Original news release was issued by the MIT’s CSAIL and Israel’s Weizmann Institute of Science, written by Adam Conner-Simons.
“Please put on your 3D glasses” A phrase, buried deep inside our minds. This statement accompanies every 3D screening and essentially prompts us to wear the glasses in order to not spend the next few hours in a blurry visual mess. Imagine that all you ever needed to grab was a popcorn bucket and a large soda, no spectacles that don’t sit on the nose properly.
A team from MIT’s Computer Science and Artificial Intelligence Lab (CSAIL) and Israel’s Weizmann Institute of Science dub it “Cinema 3D“, a prototype which uses a special array of lenses and mirrors to enable viewers to watch a 3-D movie from any seat in a theater, thus requiring no additional eyewear.
“Existing approaches to glasses-free 3D require screens whose resolution requirements are so enormous that they are completely impractical,” says MIT professor Wojciech Matusik, one of the co-authors on a related paper whose first author is Weizmann PhD Netalee Efrat. “This is the first technical approach that allows for glasses-free 3D on a large scale.”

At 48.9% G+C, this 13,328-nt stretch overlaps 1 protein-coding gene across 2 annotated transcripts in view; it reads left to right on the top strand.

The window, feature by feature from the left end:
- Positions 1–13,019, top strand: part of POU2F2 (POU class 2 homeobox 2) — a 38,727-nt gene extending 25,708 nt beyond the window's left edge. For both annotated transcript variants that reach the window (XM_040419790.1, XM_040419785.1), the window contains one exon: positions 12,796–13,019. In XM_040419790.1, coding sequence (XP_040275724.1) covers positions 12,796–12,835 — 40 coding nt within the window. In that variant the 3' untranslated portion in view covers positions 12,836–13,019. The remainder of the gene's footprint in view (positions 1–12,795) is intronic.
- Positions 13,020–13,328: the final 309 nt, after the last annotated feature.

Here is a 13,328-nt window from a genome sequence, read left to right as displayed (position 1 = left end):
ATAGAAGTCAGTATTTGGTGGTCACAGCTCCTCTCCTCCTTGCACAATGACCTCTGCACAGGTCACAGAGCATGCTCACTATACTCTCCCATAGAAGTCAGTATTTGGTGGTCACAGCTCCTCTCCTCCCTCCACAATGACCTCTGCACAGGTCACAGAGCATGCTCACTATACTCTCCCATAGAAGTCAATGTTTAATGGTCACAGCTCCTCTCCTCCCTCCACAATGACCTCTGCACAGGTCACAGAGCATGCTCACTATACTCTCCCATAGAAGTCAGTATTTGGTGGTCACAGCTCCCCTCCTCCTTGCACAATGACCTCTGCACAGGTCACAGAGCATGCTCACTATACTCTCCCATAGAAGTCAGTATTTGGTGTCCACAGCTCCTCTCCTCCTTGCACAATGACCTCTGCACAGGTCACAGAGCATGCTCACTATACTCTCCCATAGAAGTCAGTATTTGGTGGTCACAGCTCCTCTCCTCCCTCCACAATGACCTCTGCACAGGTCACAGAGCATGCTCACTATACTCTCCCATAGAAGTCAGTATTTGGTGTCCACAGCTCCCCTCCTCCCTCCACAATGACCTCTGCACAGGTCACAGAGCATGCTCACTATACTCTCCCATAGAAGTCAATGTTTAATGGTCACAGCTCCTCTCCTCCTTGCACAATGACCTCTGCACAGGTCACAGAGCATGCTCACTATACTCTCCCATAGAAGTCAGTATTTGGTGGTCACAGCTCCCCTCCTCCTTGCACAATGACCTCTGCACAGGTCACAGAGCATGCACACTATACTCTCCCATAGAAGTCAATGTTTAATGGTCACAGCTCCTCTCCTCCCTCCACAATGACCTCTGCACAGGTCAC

The technology at the moment, revolving around glasses-free 3D, doesn’t scale to movie theaters yet. Traditional methods for TV sets use a series of splits in front of the screen, dubbed “parallax barrier” that allows each eye to see a different set of pixels, creating a simulated sense of depth. Unfortunately, this approach isn’t practical for theaters, as parallax barriers have to be at a consistent distance from the viewer.
Another major issue is projecting at lower resolution. Even though the physical projectors currently being developed cover the entire angular range of the audience, the quality of the screening is compromised.
The key insight with Cinema 3D is that people in movie theaters move their heads only over a very small range of angles, due to the limits of their seat. Thus, it is possible to encode multiple parallax barriers in one display, tailored to each viewers position. That range of views is then replicated across the theater by a series of mirrors and lenses within Cinema 3D’s special optics system.
Cinema 3D comes short of practicality at the moment. The team’s prototype requires 50 sets of mirrors and lenses, and yet is is just barely larger than a notepaper. Matusik stays optimistic however, he hopes the team can build a larger version of the display and refine the optics further to improve the image resolution.